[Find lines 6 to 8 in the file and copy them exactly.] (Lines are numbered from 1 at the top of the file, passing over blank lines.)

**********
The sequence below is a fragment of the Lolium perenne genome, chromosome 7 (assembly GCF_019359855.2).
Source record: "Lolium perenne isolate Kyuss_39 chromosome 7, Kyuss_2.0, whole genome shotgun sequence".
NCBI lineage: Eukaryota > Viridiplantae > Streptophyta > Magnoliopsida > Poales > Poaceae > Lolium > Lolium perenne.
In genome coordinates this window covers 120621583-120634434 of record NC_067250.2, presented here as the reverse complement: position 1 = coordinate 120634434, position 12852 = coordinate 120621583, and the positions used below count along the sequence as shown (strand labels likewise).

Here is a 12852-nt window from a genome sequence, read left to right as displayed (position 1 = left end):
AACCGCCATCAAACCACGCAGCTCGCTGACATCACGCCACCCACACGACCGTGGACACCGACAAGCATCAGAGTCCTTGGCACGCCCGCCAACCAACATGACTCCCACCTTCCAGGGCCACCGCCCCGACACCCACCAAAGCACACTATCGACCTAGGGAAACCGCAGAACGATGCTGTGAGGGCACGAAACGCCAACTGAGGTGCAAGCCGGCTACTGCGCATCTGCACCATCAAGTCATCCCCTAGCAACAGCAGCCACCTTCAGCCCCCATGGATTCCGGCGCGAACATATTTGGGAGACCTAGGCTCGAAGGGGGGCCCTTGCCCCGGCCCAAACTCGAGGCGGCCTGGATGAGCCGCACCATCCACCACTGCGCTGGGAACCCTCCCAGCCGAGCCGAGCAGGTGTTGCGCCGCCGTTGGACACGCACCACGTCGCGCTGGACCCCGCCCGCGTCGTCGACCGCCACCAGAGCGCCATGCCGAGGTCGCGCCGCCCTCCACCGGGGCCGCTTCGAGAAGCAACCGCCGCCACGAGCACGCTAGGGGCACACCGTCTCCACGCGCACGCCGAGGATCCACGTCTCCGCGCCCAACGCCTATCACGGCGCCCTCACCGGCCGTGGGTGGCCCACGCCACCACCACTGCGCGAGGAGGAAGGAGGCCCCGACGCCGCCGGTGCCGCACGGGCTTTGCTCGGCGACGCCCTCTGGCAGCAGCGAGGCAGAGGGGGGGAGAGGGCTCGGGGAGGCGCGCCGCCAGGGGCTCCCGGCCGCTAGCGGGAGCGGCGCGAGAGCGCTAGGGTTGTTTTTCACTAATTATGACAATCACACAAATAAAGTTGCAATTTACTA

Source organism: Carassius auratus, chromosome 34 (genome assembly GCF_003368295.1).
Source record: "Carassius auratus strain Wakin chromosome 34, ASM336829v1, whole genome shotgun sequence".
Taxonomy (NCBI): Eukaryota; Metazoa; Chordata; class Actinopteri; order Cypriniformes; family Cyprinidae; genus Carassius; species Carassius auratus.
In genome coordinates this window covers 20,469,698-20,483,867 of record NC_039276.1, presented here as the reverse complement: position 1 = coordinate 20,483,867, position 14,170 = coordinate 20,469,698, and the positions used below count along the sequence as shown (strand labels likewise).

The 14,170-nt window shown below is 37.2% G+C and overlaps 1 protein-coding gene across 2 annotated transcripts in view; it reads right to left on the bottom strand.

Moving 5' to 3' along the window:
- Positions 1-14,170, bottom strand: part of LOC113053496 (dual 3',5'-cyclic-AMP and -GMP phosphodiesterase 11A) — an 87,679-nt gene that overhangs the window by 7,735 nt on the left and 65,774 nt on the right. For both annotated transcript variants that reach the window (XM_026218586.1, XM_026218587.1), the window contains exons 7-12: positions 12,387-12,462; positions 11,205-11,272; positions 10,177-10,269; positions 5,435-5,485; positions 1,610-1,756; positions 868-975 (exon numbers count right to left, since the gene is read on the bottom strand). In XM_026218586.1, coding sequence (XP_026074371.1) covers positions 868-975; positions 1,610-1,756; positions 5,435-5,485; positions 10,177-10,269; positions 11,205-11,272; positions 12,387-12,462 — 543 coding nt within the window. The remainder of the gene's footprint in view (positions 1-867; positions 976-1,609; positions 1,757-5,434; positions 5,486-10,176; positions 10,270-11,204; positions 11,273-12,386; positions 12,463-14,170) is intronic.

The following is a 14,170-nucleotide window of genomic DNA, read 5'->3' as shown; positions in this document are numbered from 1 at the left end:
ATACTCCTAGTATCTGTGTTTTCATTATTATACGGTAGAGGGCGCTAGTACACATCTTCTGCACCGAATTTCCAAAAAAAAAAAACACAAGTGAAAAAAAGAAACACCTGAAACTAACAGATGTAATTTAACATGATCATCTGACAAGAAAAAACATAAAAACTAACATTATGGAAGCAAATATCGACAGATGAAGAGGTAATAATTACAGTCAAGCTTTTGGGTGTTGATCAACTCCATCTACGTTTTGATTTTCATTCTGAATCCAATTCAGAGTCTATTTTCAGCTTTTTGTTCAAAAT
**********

AACCGCCATCAAACCACGCAGCTCGCTGACATCACGCCACCCACACGACCGTGGACACCGACAAGCATCAGAGTCCTTGGCACGCCCGCCAACCAACATGACTCCCACCTTCCAGGGCCACCGCCCCGACACCCACCAAAGCACACTATCGACCTAGGGAAACCGCAGAACGATGCTGTGAGGGCACGAAACGCCAACTGAGGTGCAAGCCGGCTACTGCGCATCTGCACCATCAAGTCATCCCCTAGCAACAGCAGCCACCTTCAGCCCCCATGGATTCCGGCGCGAACATATTTGGGAGACCTAGGCTCGAAGGGGGGCCCTTGCCCCGGCCCAAACTCGAGGCGGCCTGGATGAGCCGCACCATCCACCACTGCGCTGGGAACCCTCCCAGCCGAGCCGAGCAGGTGTTGCGCCGCCGTTGGACACGCACCACGTCGCGCTGGACCCCGCCCGCGTCGTCGACCGCCACCAGAGCGCCATGCCGAGGTCGCGCCGCCCTCCACCGGGGCCGCTTCGAGAAGCAACCGCCGCCACGAGCACGCTAGGGGCACACCGTCTCCACGCGCACGCCGAGGATCCACGTCTCCGCGCCCAACGCCTATCACGGCGCCCTCACCGGCCGTGGGTGGCCCACGCCACCACCACTGCGCGAGGAGGAAGGAGGCCCCGACGCCGCCGGTGCCGCACGGGCTTTGCTCGGCGACGCCCTCTGGCAGCAGCGAGGCAGAGGGGGGGAGAGGGCTCGGGGAGGCGCGCCGCCAGGGGCTCCCGGCCGCTAGCGGGAGCGGCGCGAGAGCGCTAGGGTTGTTTTTCACTAATTATGACAATCACACAAATAAAGTTGCAATTTACTA

Source organism: Carassius auratus, chromosome 34 (genome assembly GCF_003368295.1).
Source record: "Carassius auratus strain Wakin chromosome 34, ASM336829v1, whole genome shotgun sequence".